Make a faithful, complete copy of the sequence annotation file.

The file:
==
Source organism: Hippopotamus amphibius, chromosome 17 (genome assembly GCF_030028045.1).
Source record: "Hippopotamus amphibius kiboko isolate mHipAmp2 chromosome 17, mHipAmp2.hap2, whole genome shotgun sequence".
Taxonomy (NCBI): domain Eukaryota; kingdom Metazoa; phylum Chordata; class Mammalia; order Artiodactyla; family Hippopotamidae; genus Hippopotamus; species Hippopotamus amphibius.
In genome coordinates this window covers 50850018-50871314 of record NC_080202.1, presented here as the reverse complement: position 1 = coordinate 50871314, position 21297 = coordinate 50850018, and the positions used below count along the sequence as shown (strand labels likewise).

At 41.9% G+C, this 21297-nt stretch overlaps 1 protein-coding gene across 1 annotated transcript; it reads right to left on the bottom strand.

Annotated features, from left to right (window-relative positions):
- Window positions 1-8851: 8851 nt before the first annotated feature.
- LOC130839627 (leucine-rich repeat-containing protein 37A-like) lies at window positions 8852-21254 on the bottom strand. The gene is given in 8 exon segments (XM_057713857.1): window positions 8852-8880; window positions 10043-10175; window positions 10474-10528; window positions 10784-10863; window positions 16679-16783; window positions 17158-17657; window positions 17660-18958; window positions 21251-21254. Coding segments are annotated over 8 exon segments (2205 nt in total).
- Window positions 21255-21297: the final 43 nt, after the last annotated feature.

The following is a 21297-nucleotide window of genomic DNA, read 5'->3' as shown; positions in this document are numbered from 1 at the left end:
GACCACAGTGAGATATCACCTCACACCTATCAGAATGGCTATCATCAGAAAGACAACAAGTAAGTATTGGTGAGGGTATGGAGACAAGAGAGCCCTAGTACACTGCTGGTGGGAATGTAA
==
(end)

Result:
Source organism: Hippopotamus amphibius, chromosome 17 (genome assembly GCF_030028045.1).
Source record: "Hippopotamus amphibius kiboko isolate mHipAmp2 chromosome 17, mHipAmp2.hap2, whole genome shotgun sequence".
Taxonomy (NCBI): domain Eukaryota; kingdom Metazoa; phylum Chordata; class Mammalia; order Artiodactyla; family Hippopotamidae; genus Hippopotamus; species Hippopotamus amphibius.
In genome coordinates this window covers 50850018-50871314 of record NC_080202.1, presented here as the reverse complement: position 1 = coordinate 50871314, position 21297 = coordinate 50850018, and the positions used below count along the sequence as shown (strand labels likewise).

At 41.9% G+C, this 21297-nt stretch overlaps 1 protein-coding gene across 1 annotated transcript; it reads right to left on the bottom strand.

Annotated features, from left to right (window-relative positions):
- Window positions 1-8851: 8851 nt before the first annotated feature.
- LOC130839627 (leucine-rich repeat-containing protein 37A-like) lies at window positions 8852-21254 on the bottom strand. The gene is given in 8 exon segments (XM_057713857.1): window positions 8852-8880; window positions 10043-10175; window positions 10474-10528; window positions 10784-10863; window positions 16679-16783; window positions 17158-17657; window positions 17660-18958; window positions 21251-21254. Coding segments are annotated over 8 exon segments (2205 nt in total).
- Window positions 21255-21297: the final 43 nt, after the last annotated feature.

The following is a 21297-nucleotide window of genomic DNA, read 5'->3' as shown; positions in this document are numbered from 1 at the left end:
GACCACAGTGAGATATCACCTCACACCTATCAGAATGGCTATCATCAGAAAGACAACAAGTAAGTATTGGTGAGGGTATGGAGACAAGAGAGCCCTAGTACACTGCTGGTGGGAATGTAA